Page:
Travel Medicine – How to Avoid and Deal With Travel Sickness
Travel is the general movement of humans between different, usually remote geographical locations. It can also be one-way, round trip or multiple-way, and is done by either foot vehicle, plane, train, bus, boat or other mode. For convenience, we often refer to travel as being “light” or “roadbound,” while more elaborate travel itineraries call for multiple stops along the way and include rail travel and / or driving between various points of origin and destinations.
The number of deaths caused by accidents or death by violence in traveling has significantly increased over the past half century. In many developed and developing countries, particularly in Asia and South America, the increase in mortality resulting from transportation accidents is now rising at a very rapid rate. To understand this phenomenon, it is important first to recognize that the incidence of death and injury from traffic-related causes is not unique to any particular region or culture. It is increasing almost everywhere. What does seem to be unique to some regions is the prevalence of social conditions that are conducive to an increased risk of both traffic-related and non-traffic-related fatalities and injuries.
A sociological study of travelers conducted in Great Britain and Australia demonstrates that those in the lowest socio-economic group experienced a 29% greater chance of death during a five-year period of traveling compared to those in the highest socio-economic group. In this study, researchers found that this increased risk was due to the “gaps” in the ability of some travelers to get assistance from others during emergency situations. Other research has suggested that social norms may play a role in the case. In another study, researchers investigated whether social norms were related to health-threatening events, such as heart attacks, accidents, and bites, during outdoor travel. They examined a sample of Australian and British university students over a five-year period who traveled frequently by car, motorcycle, bus, train, plane, or boat to different parts of Europe and found that people living near places with less social equity were more likely to experience health issues than those who spent more time socializing.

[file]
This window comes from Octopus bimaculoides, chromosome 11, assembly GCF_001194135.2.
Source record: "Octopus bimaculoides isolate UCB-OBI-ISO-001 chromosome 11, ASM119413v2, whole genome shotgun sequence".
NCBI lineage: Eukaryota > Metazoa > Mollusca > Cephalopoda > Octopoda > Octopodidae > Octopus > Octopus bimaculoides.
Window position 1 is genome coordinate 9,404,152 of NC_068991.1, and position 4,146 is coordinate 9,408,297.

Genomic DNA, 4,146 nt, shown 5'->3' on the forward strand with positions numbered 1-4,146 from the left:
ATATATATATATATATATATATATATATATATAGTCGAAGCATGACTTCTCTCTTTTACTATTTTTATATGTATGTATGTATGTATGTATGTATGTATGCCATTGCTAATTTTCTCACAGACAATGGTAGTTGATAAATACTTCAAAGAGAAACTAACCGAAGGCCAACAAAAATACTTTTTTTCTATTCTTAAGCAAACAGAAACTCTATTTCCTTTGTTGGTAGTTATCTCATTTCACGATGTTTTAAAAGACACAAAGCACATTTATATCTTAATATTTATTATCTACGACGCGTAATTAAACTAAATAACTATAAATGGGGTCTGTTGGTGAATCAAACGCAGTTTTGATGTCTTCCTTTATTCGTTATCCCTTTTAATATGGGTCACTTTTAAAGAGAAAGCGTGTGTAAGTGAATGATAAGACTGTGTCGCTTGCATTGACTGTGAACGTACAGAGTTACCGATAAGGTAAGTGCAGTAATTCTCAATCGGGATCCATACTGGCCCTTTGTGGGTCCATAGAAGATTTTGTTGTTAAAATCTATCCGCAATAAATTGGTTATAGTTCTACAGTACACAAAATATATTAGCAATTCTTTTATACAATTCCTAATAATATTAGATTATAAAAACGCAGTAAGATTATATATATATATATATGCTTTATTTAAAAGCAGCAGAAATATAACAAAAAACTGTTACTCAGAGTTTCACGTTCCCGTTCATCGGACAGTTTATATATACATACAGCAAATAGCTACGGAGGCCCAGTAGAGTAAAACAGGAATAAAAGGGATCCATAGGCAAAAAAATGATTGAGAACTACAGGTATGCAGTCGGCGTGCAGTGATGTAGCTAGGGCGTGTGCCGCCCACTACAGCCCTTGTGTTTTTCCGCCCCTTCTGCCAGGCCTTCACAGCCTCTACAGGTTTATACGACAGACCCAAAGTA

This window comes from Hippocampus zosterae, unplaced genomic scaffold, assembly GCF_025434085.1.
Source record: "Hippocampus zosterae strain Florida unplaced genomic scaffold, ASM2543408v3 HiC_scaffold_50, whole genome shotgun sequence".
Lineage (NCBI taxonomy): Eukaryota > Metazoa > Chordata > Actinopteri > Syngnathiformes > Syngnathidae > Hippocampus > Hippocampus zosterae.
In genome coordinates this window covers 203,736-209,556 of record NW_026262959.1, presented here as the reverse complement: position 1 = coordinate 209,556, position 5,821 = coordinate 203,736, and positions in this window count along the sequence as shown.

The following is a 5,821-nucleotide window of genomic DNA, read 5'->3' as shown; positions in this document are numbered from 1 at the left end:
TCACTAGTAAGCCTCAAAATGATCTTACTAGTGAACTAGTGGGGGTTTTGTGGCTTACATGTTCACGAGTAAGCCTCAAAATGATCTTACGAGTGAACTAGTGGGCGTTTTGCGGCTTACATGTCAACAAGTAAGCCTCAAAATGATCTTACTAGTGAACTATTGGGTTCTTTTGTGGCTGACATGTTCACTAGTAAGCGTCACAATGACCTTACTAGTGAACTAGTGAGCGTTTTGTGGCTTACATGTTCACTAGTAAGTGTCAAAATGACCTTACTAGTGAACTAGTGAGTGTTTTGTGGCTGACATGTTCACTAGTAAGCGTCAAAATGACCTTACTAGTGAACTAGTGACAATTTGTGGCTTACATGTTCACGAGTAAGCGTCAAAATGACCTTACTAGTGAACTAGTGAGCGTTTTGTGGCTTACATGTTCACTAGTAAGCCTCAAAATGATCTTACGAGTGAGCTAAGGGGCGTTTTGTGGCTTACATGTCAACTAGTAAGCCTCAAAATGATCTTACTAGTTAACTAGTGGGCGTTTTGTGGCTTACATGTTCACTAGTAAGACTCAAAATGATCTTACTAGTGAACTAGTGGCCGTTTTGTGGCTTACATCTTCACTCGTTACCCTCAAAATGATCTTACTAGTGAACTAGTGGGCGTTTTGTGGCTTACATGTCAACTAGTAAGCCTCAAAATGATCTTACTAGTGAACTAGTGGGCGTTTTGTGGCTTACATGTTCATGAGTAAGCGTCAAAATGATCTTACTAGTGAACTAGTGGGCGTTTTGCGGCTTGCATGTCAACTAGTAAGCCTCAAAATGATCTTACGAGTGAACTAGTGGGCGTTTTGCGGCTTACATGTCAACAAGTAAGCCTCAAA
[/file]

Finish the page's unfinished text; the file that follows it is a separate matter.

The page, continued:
Although all travel has potential risks, travelers often underestimate the importance of understanding and dealing with them. A travel accident, for example, can occur during any trip, although traffic-related incidents tend to happen more often in developed countries. Riders should take special care when driving, especially during hot weather, and remember that they are responsible for their own safety on their journeys. It is also important to consider the possibility of becoming injured while travelling by taxi or other vehicle. Most insurance providers provide protection against such risks, which could help ensure a long term travel safety plan.
Public Health England (PHE) published a report on its website describing the risk of contracting a variety of infectious diseases while travelling abroad. According to the PHE, these include hepatitis B and C infections, gonorrhea, shingles, genital herpes, HIV, mononucleosis and syphilis. The report warned that travellers should consider carefully whether they would be at greater risk of contracting any given illness. For instance, travelers to poor and crowded settings may experience greater risk from shingles, which commonly causes cold sores on people of reproductive age, as compared to travellers to rich, hygienic settings.
While many diseases have the potential to cause travel sickness, there are also some that rarely do. These include cancer and HIV/AIDS, which tend to cause more widespread health problems on a global scale but rarely travel beyond the borders of industrialized nations. Travellers who experience symptoms of these illnesses should be vigilant about seeking treatment, as they could easily become infected. They could also face the risk of spreading and getting covid-19.